Cosmopolitan recently released an article titled "What Candace Cameron Bure Actually Eats to Make 40 Look Like 20," as Bure gave, in extreme detail, exactly what she eats each day, apparently to make her 40-year-old self look two decades younger. I have absolutely nothing against Bure — in fact, quite the opposite. I'm a lifelong Full House fan and follow her on social media, so I know that she has a busy lifestyle and still manages to kill it in the gym on the regular. As someone who loves to work out, it's always inspiring to see her posts.
Bure is merely the latest in a long line of celebrities who share their food diaries with their fans — everyone from Kim Kardashian to Carrie Underwood has done it, and I'm flat-out sick of this trend.
Bure, who is open about the fact that she suffered from bulimia in her 20s, admits she keeps "a fairly strict diet" because her job depends on it. She also adds, "Like most women, I fuss about a few things I wish I could change, but I am at my best weight and fitness level considering my lifestyle." But here's the thing the article omits altogether, which is irresponsible and potentially damaging to impressionable readers: She never mentions that though this is what works for her, her specific dietary choices may not work for everyone.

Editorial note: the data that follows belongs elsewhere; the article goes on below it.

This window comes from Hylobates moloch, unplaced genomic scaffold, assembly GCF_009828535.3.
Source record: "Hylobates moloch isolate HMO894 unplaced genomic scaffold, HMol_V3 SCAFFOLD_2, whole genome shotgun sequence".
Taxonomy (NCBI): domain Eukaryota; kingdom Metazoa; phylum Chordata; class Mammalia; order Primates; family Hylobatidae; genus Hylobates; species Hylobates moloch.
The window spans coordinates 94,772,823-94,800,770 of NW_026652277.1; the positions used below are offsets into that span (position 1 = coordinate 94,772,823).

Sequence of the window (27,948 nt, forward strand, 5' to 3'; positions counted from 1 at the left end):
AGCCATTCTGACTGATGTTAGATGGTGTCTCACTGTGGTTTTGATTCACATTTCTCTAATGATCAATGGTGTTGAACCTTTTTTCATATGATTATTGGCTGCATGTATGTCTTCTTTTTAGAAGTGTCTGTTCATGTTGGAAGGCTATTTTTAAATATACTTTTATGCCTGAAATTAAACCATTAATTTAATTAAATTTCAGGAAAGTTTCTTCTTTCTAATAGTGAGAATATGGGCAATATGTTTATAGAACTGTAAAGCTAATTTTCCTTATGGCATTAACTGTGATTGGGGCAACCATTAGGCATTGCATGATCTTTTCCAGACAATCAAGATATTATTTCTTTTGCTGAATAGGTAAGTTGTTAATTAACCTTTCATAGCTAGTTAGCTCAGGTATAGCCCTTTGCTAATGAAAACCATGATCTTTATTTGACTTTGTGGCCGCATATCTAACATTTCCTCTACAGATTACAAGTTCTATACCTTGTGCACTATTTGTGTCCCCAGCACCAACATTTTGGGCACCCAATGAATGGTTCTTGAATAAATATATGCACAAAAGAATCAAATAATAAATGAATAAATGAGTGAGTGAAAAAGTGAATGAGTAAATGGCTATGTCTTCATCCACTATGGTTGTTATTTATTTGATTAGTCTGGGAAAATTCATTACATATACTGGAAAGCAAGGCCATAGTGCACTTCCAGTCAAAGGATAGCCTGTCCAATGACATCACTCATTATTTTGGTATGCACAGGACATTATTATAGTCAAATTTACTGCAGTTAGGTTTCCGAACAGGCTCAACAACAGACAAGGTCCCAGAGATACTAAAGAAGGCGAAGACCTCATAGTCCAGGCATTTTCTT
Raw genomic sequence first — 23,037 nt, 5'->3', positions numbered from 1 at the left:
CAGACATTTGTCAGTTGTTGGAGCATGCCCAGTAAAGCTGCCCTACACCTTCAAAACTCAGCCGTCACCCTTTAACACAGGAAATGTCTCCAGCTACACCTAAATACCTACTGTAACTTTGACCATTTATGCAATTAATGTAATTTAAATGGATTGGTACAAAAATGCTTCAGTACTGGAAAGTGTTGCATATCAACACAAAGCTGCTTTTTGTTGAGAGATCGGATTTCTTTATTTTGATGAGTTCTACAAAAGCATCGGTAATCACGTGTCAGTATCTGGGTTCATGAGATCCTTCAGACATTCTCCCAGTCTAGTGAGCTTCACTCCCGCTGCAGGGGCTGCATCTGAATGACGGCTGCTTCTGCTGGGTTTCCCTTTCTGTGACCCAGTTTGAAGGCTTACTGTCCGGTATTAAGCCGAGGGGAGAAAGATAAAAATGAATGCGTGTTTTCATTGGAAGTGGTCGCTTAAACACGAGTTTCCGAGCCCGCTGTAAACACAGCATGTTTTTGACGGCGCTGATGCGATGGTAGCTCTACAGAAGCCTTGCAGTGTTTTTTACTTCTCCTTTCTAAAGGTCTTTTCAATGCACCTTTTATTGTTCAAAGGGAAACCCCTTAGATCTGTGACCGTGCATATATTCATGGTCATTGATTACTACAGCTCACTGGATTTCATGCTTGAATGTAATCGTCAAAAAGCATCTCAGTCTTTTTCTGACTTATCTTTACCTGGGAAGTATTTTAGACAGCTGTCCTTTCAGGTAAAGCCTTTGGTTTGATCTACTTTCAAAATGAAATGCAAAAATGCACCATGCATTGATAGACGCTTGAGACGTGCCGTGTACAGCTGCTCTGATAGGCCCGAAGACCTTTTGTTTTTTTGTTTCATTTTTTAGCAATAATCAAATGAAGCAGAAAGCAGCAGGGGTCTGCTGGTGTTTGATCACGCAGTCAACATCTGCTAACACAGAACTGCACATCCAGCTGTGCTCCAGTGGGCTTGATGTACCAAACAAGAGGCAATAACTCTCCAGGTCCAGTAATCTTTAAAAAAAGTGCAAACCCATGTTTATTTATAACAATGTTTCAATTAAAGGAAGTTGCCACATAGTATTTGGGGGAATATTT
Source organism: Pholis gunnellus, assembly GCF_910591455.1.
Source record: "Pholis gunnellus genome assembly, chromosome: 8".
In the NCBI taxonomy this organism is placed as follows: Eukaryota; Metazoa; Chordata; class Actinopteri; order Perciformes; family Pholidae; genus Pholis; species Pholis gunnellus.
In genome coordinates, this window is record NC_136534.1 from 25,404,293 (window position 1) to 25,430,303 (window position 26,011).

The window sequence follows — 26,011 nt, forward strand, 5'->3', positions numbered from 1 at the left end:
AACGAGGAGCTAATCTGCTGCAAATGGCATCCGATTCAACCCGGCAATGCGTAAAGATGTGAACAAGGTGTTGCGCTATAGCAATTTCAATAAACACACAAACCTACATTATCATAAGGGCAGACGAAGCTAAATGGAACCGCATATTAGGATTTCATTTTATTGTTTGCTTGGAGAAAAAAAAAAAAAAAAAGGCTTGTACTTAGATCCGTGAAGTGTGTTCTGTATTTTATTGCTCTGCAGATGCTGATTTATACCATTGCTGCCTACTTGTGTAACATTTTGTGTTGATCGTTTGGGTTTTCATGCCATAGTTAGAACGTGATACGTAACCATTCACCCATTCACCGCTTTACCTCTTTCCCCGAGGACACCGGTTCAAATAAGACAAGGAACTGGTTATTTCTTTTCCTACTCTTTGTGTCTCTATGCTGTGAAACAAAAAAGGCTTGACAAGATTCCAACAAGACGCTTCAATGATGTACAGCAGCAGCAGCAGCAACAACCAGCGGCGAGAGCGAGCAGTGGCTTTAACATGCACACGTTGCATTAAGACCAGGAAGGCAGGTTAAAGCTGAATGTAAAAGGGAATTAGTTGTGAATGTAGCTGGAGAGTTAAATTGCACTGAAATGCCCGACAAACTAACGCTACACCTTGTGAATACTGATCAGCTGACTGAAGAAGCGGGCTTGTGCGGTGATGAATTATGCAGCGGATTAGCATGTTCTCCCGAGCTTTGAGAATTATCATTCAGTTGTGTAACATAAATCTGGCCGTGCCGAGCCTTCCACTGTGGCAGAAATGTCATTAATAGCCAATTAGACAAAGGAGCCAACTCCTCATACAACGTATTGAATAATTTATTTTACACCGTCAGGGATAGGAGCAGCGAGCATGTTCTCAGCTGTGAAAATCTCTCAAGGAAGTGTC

I also take issue with the fact that Cosmopolitan doesn't address the obvious differences between Bure and the average reader. Sure, she's a busy mom, with work that keeps her constantly traveling, but it's more than likely that Bure has access to trainers, wellness coaches and even a chef (though she says her husband cooks at home most nights), while most normal women simply do not.
I am completely in support of celebrities, including Bure, trying to promote a healthy lifestyle, but these celebrity food diets do nothing more than continue to enforce Hollywood's unhealthy body ideals.
What happens if a 40-year-old reader sees this diary and feels bad about herself for not having an "enviable" figure like Bure, who can, apparently, "easily outpace just about any 20-something?" Or the 20-something who didn't eat an apple "for dessert" last night, but enjoyed some ice cream or a piece of cake?
It's also unrealistic to expect that a normal person has the resources or the time to put together their food in this way on a daily basis.
I certainly admire anyone's commitment to living a healthy lifestyle, which includes exercising regularly and putting healthy foods into their body. It's not easy, and it should be applauded. But this isn't the way to do it.
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